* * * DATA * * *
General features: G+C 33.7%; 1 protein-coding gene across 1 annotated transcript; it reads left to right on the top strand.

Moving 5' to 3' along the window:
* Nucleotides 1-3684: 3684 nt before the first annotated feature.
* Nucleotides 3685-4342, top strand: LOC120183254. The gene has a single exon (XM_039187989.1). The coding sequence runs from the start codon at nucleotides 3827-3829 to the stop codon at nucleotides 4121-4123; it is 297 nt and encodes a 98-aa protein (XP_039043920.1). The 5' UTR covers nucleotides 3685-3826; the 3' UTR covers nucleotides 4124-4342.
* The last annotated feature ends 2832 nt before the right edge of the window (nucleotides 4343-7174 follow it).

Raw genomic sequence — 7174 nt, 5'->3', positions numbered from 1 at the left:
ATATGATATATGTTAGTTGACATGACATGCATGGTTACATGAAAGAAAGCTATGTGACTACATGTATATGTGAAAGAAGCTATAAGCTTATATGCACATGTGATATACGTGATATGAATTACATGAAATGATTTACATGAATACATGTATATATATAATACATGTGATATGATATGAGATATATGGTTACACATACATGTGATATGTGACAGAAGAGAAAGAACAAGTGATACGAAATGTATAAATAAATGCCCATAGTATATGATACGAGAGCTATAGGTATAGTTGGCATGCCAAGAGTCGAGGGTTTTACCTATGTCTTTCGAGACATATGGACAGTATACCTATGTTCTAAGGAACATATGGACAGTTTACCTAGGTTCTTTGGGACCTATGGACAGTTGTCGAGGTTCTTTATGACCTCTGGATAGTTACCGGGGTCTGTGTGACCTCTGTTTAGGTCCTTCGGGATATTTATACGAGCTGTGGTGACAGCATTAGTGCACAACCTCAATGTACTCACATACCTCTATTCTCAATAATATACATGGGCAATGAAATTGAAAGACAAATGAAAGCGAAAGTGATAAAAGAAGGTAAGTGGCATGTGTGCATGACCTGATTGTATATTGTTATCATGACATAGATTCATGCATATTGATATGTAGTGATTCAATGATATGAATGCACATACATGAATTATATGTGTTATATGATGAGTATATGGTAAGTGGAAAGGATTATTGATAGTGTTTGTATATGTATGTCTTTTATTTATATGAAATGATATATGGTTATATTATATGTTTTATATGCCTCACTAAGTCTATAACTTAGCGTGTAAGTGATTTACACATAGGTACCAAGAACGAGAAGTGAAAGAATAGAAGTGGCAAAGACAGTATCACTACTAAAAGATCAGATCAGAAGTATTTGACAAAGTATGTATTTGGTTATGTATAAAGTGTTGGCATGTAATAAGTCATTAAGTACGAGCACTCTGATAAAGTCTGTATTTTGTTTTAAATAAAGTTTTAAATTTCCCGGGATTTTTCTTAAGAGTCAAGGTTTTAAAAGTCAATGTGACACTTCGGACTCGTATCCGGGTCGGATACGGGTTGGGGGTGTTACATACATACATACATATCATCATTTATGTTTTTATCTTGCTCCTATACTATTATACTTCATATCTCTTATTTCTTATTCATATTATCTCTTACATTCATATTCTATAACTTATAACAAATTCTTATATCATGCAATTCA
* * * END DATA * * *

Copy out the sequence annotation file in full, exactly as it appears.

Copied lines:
General features: G+C 33.7%; 1 protein-coding gene across 1 annotated transcript; it reads left to right on the top strand.

Moving 5' to 3' along the window:
* Nucleotides 1-3684: 3684 nt before the first annotated feature.
* Nucleotides 3685-4342, top strand: LOC120183254. The gene has a single exon (XM_039187989.1). The coding sequence runs from the start codon at nucleotides 3827-3829 to the stop codon at nucleotides 4121-4123; it is 297 nt and encodes a 98-aa protein (XP_039043920.1). The 5' UTR covers nucleotides 3685-3826; the 3' UTR covers nucleotides 4124-4342.
* The last annotated feature ends 2832 nt before the right edge of the window (nucleotides 4343-7174 follow it).

Raw genomic sequence — 7174 nt, 5'->3', positions numbered from 1 at the left:
ATATGATATATGTTAGTTGACATGACATGCATGGTTACATGAAAGAAAGCTATGTGACTACATGTATATGTGAAAGAAGCTATAAGCTTATATGCACATGTGATATACGTGATATGAATTACATGAAATGATTTACATGAATACATGTATATATATAATACATGTGATATGATATGAGATATATGGTTACACATACATGTGATATGTGACAGAAGAGAAAGAACAAGTGATACGAAATGTATAAATAAATGCCCATAGTATATGATACGAGAGCTATAGGTATAGTTGGCATGCCAAGAGTCGAGGGTTTTACCTATGTCTTTCGAGACATATGGACAGTATACCTATGTTCTAAGGAACATATGGACAGTTTACCTAGGTTCTTTGGGACCTATGGACAGTTGTCGAGGTTCTTTATGACCTCTGGATAGTTACCGGGGTCTGTGTGACCTCTGTTTAGGTCCTTCGGGATATTTATACGAGCTGTGGTGACAGCATTAGTGCACAACCTCAATGTACTCACATACCTCTATTCTCAATAATATACATGGGCAATGAAATTGAAAGACAAATGAAAGCGAAAGTGATAAAAGAAGGTAAGTGGCATGTGTGCATGACCTGATTGTATATTGTTATCATGACATAGATTCATGCATATTGATATGTAGTGATTCAATGATATGAATGCACATACATGAATTATATGTGTTATATGATGAGTATATGGTAAGTGGAAAGGATTATTGATAGTGTTTGTATATGTATGTCTTTTATTTATATGAAATGATATATGGTTATATTATATGTTTTATATGCCTCACTAAGTCTATAACTTAGCGTGTAAGTGATTTACACATAGGTACCAAGAACGAGAAGTGAAAGAATAGAAGTGGCAAAGACAGTATCACTACTAAAAGATCAGATCAGAAGTATTTGACAAAGTATGTATTTGGTTATGTATAAAGTGTTGGCATGTAATAAGTCATTAAGTACGAGCACTCTGATAAAGTCTGTATTTTGTTTTAAATAAAGTTTTAAATTTCCCGGGATTTTTCTTAAGAGTCAAGGTTTTAAAAGTCAATGTGACACTTCGGACTCGTATCCGGGTCGGATACGGGTTGGGGGTGTTACATACATACATACATATCATCATTTATGTTTTTATCTTGCTCCTATACTATTATACTTCATATCTCTTATTTCTTATTCATATTATCTCTTACATTCATATTCTATAACTTATAACAAATTCTTATATCATGCAATTCA